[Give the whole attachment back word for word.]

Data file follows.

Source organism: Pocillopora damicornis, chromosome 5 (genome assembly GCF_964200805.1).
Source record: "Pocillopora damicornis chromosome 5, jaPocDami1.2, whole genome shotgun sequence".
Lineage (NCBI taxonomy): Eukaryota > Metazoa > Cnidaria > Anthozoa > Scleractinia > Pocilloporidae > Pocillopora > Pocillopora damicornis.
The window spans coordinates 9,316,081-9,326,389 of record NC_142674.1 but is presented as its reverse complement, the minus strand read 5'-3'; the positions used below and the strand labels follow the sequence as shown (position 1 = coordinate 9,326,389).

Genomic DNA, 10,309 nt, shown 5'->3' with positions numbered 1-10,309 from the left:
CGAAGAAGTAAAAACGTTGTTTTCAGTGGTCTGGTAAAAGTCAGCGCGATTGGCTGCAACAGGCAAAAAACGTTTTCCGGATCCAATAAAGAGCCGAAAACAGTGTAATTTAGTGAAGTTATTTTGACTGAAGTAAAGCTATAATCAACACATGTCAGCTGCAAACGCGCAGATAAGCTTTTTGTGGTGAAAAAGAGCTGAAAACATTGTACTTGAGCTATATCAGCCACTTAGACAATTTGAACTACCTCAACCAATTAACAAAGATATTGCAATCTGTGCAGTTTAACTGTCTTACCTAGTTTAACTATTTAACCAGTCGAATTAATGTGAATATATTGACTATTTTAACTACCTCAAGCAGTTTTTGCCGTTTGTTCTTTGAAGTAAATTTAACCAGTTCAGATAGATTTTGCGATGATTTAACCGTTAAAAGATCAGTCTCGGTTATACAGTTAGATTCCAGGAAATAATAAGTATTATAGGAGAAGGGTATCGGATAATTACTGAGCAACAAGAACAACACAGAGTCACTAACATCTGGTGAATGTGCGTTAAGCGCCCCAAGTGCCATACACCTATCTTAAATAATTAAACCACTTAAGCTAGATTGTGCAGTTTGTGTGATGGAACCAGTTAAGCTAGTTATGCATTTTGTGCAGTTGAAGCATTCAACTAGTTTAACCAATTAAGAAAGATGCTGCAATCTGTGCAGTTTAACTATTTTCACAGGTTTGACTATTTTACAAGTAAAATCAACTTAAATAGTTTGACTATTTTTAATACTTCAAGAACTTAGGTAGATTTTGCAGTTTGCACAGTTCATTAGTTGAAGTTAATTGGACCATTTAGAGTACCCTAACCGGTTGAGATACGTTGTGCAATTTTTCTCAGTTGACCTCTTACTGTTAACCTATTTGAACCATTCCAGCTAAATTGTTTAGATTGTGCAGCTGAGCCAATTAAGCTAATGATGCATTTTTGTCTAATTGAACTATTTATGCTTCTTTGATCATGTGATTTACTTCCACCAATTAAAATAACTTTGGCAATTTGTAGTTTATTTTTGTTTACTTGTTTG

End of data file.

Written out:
Source organism: Pocillopora damicornis, chromosome 5 (genome assembly GCF_964200805.1).
Source record: "Pocillopora damicornis chromosome 5, jaPocDami1.2, whole genome shotgun sequence".
Lineage (NCBI taxonomy): Eukaryota > Metazoa > Cnidaria > Anthozoa > Scleractinia > Pocilloporidae > Pocillopora > Pocillopora damicornis.
The window spans coordinates 9,316,081-9,326,389 of record NC_142674.1 but is presented as its reverse complement, the minus strand read 5'-3'; the positions used below and the strand labels follow the sequence as shown (position 1 = coordinate 9,326,389).

Genomic DNA, 10,309 nt, shown 5'->3' with positions numbered 1-10,309 from the left:
CGAAGAAGTAAAAACGTTGTTTTCAGTGGTCTGGTAAAAGTCAGCGCGATTGGCTGCAACAGGCAAAAAACGTTTTCCGGATCCAATAAAGAGCCGAAAACAGTGTAATTTAGTGAAGTTATTTTGACTGAAGTAAAGCTATAATCAACACATGTCAGCTGCAAACGCGCAGATAAGCTTTTTGTGGTGAAAAAGAGCTGAAAACATTGTACTTGAGCTATATCAGCCACTTAGACAATTTGAACTACCTCAACCAATTAACAAAGATATTGCAATCTGTGCAGTTTAACTGTCTTACCTAGTTTAACTATTTAACCAGTCGAATTAATGTGAATATATTGACTATTTTAACTACCTCAAGCAGTTTTTGCCGTTTGTTCTTTGAAGTAAATTTAACCAGTTCAGATAGATTTTGCGATGATTTAACCGTTAAAAGATCAGTCTCGGTTATACAGTTAGATTCCAGGAAATAATAAGTATTATAGGAGAAGGGTATCGGATAATTACTGAGCAACAAGAACAACACAGAGTCACTAACATCTGGTGAATGTGCGTTAAGCGCCCCAAGTGCCATACACCTATCTTAAATAATTAAACCACTTAAGCTAGATTGTGCAGTTTGTGTGATGGAACCAGTTAAGCTAGTTATGCATTTTGTGCAGTTGAAGCATTCAACTAGTTTAACCAATTAAGAAAGATGCTGCAATCTGTGCAGTTTAACTATTTTCACAGGTTTGACTATTTTACAAGTAAAATCAACTTAAATAGTTTGACTATTTTTAATACTTCAAGAACTTAGGTAGATTTTGCAGTTTGCACAGTTCATTAGTTGAAGTTAATTGGACCATTTAGAGTACCCTAACCGGTTGAGATACGTTGTGCAATTTTTCTCAGTTGACCTCTTACTGTTAACCTATTTGAACCATTCCAGCTAAATTGTTTAGATTGTGCAGCTGAGCCAATTAAGCTAATGATGCATTTTTGTCTAATTGAACTATTTATGCTTCTTTGATCATGTGATTTACTTCCACCAATTAAAATAACTTTGGCAATTTGTAGTTTATTTTTGTTTACTTGTTTG